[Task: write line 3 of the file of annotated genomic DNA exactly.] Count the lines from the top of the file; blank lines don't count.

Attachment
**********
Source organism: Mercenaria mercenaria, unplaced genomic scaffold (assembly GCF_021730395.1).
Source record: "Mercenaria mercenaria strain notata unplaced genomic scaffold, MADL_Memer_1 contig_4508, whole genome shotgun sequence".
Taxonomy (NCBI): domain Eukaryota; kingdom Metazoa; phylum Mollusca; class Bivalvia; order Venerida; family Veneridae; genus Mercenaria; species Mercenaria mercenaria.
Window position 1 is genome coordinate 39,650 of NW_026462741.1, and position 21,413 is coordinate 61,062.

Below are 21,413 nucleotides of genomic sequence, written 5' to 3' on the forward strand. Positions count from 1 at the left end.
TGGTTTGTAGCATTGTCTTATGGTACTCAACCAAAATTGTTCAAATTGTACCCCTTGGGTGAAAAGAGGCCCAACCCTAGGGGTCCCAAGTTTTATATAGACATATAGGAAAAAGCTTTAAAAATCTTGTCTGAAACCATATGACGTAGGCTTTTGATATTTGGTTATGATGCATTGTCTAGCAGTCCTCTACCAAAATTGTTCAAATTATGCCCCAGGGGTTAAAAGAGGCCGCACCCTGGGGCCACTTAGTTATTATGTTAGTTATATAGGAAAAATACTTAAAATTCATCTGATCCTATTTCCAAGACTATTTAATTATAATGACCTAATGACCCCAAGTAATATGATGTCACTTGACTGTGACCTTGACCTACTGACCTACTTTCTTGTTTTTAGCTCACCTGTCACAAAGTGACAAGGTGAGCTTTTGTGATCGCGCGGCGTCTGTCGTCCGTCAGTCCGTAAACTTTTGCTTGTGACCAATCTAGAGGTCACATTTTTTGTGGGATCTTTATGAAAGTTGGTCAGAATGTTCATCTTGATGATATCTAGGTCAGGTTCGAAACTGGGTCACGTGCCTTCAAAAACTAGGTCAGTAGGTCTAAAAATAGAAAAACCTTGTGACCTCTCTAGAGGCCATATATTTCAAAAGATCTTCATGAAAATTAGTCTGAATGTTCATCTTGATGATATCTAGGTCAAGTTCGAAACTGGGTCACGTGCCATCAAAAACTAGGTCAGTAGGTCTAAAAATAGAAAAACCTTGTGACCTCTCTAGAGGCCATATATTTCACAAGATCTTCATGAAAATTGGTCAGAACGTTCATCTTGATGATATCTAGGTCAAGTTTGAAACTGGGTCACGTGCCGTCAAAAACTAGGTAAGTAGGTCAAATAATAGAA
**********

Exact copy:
Taxonomy (NCBI): domain Eukaryota; kingdom Metazoa; phylum Mollusca; class Bivalvia; order Venerida; family Veneridae; genus Mercenaria; species Mercenaria mercenaria.